Movie Review: ‘Oblivion’

OBlivionMy better half and I stayed up late enough to catch the 12:01am showing of ‘Oblivion,’ starring Tom Cruise, Morgan Freeman, Olga Kurylenko and (the very Adele-ish) Andrea Riseborough.  I’ll admit; I’m usually a sucker for a well-produced sci-fi film, and this was a well-produced sci-fi film.

That being said, I came away feeling that Cruise and Freeman turned in rather flat performances and failed to make it’s audience feel an emotional bond to their characters – which is CRUCIAL , particularly for Cruise’s character, Jack.  Freeman I can forgive, as his role was rather limited; but an actor of Tom Cruise’s stature shouldn’t be outperformed by a relative unkown in Riseborough, and yet she outshined him.

The story takes place about 60 years on a post-apocalyptic future Earth.  We’re led to believe that after an alien invasion and war, the human race had won but also to had flee Earth en masse because of nuclear radiation poisoning most of the world.  Apparently we had to nuke the “scavs” (the aliens) to chase ’em off.

So while almost all of Earth’s inhabitants have apparently relocated to Saturn’s moon, Titan, Cruise’s Jack Harper, paired with Riseborough’s Victoria, are the last humans on Earth, living on a futuristic home above the clouds on a platform, there to repair drones and pumps extracting the last of Earth’s resources for use elsewhere.  While they were assigned to work together, obviously a bond had developed between the two over the years they’d been assigned to do their job – which is to wind down, as the movie begins, in two weeks.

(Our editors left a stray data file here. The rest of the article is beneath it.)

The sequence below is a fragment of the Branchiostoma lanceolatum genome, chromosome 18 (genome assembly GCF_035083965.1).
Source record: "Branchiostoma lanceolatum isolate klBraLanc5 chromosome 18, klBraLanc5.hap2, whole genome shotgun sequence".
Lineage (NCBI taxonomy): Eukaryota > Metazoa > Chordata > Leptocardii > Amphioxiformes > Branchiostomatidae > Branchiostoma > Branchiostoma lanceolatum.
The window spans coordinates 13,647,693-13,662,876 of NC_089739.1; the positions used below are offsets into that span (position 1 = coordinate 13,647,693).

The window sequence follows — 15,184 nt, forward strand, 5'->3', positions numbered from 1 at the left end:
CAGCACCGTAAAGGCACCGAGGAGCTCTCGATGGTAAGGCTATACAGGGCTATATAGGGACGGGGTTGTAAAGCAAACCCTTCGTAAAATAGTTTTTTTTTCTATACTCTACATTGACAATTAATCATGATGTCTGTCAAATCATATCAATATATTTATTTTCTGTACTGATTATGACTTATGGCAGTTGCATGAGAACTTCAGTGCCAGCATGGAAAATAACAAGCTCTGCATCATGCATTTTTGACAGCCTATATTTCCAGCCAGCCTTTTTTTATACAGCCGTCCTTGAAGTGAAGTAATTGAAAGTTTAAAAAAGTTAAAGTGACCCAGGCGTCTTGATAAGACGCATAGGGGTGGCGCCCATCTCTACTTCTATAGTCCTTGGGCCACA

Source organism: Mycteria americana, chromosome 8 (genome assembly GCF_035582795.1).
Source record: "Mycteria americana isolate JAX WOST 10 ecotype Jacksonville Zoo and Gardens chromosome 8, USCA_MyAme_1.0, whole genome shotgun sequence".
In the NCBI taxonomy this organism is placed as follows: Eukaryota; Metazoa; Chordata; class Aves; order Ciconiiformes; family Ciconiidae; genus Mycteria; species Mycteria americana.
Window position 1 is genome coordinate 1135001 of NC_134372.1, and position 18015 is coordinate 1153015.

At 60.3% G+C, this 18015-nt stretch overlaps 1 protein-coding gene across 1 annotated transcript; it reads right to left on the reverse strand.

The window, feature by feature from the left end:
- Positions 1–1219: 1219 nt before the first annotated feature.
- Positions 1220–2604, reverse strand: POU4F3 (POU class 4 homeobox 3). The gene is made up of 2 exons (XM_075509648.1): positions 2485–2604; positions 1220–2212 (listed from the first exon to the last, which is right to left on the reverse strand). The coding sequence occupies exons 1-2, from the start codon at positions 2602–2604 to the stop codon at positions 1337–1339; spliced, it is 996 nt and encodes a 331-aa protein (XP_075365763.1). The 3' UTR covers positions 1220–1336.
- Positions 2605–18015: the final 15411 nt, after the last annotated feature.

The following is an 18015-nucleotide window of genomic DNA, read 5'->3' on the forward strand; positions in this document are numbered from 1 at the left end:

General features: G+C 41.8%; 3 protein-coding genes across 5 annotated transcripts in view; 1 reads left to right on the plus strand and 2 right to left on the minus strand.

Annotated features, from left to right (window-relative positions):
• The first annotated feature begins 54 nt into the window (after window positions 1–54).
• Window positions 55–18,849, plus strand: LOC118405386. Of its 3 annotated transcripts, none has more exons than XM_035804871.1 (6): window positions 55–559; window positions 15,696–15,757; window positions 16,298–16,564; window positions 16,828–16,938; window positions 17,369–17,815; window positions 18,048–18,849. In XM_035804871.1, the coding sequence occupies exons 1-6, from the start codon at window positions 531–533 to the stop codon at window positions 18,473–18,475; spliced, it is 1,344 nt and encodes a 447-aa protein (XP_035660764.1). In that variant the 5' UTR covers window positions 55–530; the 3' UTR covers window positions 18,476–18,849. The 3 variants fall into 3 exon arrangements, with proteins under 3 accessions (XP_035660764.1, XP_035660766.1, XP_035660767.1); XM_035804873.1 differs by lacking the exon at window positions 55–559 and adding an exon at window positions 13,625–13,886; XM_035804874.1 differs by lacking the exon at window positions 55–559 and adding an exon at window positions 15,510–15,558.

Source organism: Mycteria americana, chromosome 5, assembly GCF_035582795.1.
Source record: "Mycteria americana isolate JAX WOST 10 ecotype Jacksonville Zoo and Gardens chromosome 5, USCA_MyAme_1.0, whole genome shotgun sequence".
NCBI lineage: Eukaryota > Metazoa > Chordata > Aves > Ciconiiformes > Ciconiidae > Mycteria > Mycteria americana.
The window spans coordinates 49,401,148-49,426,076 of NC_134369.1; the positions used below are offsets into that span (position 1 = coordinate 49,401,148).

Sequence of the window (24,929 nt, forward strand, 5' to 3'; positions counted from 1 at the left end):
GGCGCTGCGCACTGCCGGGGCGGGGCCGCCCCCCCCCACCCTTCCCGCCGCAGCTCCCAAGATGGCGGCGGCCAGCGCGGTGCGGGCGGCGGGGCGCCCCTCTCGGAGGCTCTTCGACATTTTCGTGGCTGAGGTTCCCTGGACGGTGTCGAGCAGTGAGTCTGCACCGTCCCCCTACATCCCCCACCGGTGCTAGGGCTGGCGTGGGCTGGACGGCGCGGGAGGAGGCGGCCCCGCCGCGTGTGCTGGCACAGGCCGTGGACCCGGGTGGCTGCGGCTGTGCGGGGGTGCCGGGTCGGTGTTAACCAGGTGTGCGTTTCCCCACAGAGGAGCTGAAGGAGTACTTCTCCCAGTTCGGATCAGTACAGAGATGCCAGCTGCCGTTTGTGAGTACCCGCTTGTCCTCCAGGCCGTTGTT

The problem is, Jack keeps having flashbacks that take him back to a time before the war – 50 or more YEARS before the war – and a woman’s face (Olga Kurylenko’s Julia)  – not Victoria’s – evokes emotions that he can’t figure out.  To top it off, on a mission to retrieve a lost drone, Jack stumbles upon humans living in a rather large enclave below ground – despite his being led to believe he and Victoria were the last humans on Earth.  That’s where we meet Morgan Freeman’s character, Beech.

That’s where I’m going to leave the synopsis, because there’s a few twists in the story that are worth you waiting for when you see this movie.

The bottom line?  ‘Oblivion’ is a great story on a well-designed canvas, but Cruise’s flat portrayal of Jack Harper doesn’t endear a viewer to riding the emotional highs and lows that would come with the story.  I’m gonna score ‘Oblivion’ with two and a half paws out of a possible four.  Not a “dawg” of a film, but not pure pedigree, either.


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